The beguinage is an enclosed space including several lines of old houses surrounding a lawned courtyard with tall poplar trees. Inhabitants of a beguinage are called beguines. They are members of a Christian sisterhood founded in Liège in the 12th century. They pledge to follow an austere life, but do not take religious vows. Beguines have been living at the Bruges beguinage since 1245, but as modern times also encroached on Bruges, in the last century, the beguinage became a convent for Benedictine nuns who still live there today.
The Bruges Triennial faced many challenges bringing contemporary art to an historical setting. At the beguinage they also needed the go-ahead from the nuns for Kawamata's tree huts and fortunately for us the nuns said "Yes".
In bustling Bruges where tourists are never far away the beguinage can sometimes prove to be a haven of calm. It consists of a line of houses grouped around a garden with towering poplar trees. For the Triennial the Japanese artist Tadashi Kawamata designed a dozen tree huts that have been fitted to the poplars that grow on the lawn of the beguinage courtyard. This was his answer to the question how can Bruges accommodate the five million visitors it welcomes each and every year.
Kawamata says that the tree houses in the beguinage garden are poetic sculptures that explore the boundaries between art, architecture and nature. They appear as fragile wooden anomalies that seem to hover like kindly watchers over the beguinage and all who pass there.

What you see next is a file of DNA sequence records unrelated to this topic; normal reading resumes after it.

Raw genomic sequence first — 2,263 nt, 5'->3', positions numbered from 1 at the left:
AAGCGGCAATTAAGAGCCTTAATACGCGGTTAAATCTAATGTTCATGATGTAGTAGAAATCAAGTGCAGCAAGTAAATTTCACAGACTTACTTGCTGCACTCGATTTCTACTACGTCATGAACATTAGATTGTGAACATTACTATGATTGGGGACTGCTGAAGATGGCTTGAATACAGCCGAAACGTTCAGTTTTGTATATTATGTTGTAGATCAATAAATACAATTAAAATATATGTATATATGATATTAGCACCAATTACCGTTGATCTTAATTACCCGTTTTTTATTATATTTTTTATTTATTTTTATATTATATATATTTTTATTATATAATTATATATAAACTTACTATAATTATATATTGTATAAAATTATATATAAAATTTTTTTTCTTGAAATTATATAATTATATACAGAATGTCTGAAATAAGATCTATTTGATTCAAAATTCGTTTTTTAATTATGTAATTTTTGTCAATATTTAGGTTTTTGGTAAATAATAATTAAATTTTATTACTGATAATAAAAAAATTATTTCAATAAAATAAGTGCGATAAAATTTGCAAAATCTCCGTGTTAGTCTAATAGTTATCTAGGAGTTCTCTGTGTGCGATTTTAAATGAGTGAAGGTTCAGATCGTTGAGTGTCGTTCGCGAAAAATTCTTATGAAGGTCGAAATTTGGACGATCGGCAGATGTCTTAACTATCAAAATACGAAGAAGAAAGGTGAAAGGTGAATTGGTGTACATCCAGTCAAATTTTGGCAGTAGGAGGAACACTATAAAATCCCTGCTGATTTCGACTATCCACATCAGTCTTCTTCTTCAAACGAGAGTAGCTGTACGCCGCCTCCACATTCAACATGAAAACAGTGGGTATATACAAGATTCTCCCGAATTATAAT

Flandersnews encountered a French couple, Mr and Mrs Roubaud in the peace and tranquillity of the beguinage. They hadn't heard about the Triennial, but were eager to learn more: "We are from the Provence, from Marseilles. Our city was Cultural Capital of Europe in 2013. We're well aware how art festivals like that can breathe new life into a city and transform a town. We're interested in art, both old and modern, but this wasn't the main reason for our visit. We just love to walk, se promener as we say in French."
"We encountered this scene in the beguinage purely by accident. The tree huts in this setting, yes, it is a bit of a surprise. It's a good thing that modern art projects can be realised in historical settings that enjoy protection. You can't stop development, you know! But it's fine, if like here, the modern matches in well with the historic."
Tree Huts is only one of 14 works of art that you will find across the city of Bruges as part of the Bruges Triennial. The curators of the art festival asked international artists to consider what would happen if the 5 million tourists that visit the West Flemish capital each and every year were to stay here. Today more and more of the world's population is gathering in the big cities, but in Bruges, as a result of its historical value and protected status, there are major constraints on urban development. The results of the artists' endeavours are on view until 18 October.